The latest Rasmussen Reports national telephone and online survey finds that 51% of Likely U.S. Voters agree with Trump’s statement in a letter to the U.S. House of Representatives before the vote: “This impeachment represents an unprecedented and unconstitutional abuse of power by Democrat lawmakers unequaled in nearly two-and-a-half centuries of American legislative history.” (To see survey question wording, click here.)
Voters appear to give President Trump a slight edge in the war of words over impeachment. The latest Rasmussen Reports national telephone and online survey finds that 51% of Likely U.S. Voters agree with Trump’s statement in a letter to the U.S.
Impeachment isn’t shaping up as the most critical issue in next year’s elections, and voters still tend to think President Trump’s removal from office would hurt the economy. Democrats, of course, disagree.
A Tory Triumph in Britain
Boris Johnson benefits from taking voters at their word on Brexit.
British voters sent a message to its reluctant politicians, to Europe and around the world Thursday by delivering Boris Johnson’s Tories a thorough and historic victory. The Conservatives won 364 of the 650 seats in Parliament, with one more still to be decided, their biggest majority since the sainted Margaret Thatcher era.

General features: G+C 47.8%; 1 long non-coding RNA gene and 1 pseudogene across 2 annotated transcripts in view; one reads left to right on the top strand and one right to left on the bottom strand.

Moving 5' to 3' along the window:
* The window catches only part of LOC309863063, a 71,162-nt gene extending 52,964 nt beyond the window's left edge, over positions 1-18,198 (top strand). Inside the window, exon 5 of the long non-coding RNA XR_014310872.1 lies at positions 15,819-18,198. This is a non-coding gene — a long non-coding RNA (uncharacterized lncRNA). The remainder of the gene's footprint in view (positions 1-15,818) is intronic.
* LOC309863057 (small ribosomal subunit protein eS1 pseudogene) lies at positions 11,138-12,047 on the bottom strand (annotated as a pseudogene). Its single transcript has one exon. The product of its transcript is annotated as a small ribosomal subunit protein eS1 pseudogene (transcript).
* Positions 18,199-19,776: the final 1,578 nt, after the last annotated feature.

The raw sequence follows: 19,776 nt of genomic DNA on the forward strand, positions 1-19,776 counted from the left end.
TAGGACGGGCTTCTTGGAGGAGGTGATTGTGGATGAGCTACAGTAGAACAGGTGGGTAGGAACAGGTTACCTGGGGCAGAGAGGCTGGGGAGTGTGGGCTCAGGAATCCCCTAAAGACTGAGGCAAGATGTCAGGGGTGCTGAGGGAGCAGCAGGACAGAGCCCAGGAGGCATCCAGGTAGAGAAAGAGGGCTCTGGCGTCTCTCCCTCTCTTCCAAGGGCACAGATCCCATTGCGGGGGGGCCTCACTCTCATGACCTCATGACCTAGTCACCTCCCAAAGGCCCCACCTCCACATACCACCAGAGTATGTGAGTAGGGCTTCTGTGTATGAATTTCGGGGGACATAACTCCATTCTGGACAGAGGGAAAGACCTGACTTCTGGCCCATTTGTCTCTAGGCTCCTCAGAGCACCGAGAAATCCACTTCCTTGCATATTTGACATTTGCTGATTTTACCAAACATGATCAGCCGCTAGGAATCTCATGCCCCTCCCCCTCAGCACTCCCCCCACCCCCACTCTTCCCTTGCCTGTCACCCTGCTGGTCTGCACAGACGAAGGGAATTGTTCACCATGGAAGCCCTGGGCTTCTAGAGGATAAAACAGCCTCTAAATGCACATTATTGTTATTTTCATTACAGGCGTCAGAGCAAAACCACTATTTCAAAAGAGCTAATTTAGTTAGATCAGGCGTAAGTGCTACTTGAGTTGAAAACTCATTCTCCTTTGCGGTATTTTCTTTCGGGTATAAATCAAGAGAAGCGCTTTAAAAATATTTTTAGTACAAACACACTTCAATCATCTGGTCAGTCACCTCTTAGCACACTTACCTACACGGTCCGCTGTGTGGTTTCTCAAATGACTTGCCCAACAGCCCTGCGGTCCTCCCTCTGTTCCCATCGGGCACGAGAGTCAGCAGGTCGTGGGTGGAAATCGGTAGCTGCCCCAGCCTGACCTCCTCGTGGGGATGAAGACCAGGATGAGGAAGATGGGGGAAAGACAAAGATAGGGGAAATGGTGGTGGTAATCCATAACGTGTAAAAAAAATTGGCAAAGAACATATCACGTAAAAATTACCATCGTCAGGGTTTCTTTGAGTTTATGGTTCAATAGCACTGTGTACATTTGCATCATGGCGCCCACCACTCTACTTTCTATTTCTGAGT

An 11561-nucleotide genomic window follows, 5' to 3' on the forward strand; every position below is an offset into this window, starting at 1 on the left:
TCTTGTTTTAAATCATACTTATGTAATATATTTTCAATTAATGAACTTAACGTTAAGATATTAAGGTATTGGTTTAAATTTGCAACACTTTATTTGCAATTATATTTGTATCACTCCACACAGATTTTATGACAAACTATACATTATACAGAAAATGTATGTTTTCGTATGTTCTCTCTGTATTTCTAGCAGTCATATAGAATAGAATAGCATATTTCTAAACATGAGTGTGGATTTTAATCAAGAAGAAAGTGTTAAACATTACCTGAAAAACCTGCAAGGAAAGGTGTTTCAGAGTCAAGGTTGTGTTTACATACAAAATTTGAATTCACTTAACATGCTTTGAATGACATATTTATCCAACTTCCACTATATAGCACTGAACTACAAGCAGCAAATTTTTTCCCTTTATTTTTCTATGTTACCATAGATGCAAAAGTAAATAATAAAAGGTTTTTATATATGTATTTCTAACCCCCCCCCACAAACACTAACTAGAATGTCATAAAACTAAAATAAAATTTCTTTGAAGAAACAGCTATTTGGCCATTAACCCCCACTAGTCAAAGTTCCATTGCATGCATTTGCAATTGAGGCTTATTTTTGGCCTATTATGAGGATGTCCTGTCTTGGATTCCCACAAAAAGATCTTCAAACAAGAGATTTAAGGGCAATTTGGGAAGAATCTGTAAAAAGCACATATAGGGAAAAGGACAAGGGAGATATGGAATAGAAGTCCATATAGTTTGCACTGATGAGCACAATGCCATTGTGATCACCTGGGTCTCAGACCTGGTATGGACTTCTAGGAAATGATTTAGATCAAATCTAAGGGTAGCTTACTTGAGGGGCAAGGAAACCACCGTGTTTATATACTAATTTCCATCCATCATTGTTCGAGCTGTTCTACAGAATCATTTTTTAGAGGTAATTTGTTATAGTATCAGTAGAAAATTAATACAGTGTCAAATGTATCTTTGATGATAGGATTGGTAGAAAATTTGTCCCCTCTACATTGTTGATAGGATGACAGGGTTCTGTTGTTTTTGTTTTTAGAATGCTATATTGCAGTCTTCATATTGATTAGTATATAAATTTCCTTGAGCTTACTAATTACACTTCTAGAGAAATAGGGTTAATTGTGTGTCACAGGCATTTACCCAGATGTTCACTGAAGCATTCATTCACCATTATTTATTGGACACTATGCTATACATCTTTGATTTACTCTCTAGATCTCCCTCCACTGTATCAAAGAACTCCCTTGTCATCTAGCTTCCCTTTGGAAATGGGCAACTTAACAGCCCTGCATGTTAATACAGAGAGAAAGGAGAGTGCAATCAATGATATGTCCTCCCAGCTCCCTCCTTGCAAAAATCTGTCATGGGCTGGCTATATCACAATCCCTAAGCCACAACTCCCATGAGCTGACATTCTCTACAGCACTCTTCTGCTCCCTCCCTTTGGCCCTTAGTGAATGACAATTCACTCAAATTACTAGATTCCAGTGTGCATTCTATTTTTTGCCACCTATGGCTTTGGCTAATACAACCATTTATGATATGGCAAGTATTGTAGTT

This paves the way for Britain’s divorce from the European Union that voters first backed in June 2016. That goal has been stymied by feckless leadership and elite opposition in Parliament, but Mr. Johnson promised to “get Brexit done” after becoming Prime Minister this year and voters seem to have rewarded him for it.
The Tories gained seats even in parts of the country that have backed the opposition Labour Party for decades. This more than compensated for the departure elsewhere of voters who abandoned Mr. Johnson’s Conservatives in favor of pro-EU parties such as the center-left Liberal Democrats.
This vindicates Mr. Johnson’s gamble on throwing the Brexit question back to the voters by seeking a mandate for his revised deal with Brussels. Plenty of anti-Brexit politicians and commentators have argued since the 2016 referendum that the voters had been misinformed about Brexit, or hadn’t fully thought through the issue, or don’t want the specific type of Brexit Mr. Johnson proposes, or have changed their minds. Mr. Johnson took voters at their word that they wanted Brexit then and still want it now, and he was willing to buck the London intelligentsia in the bargain.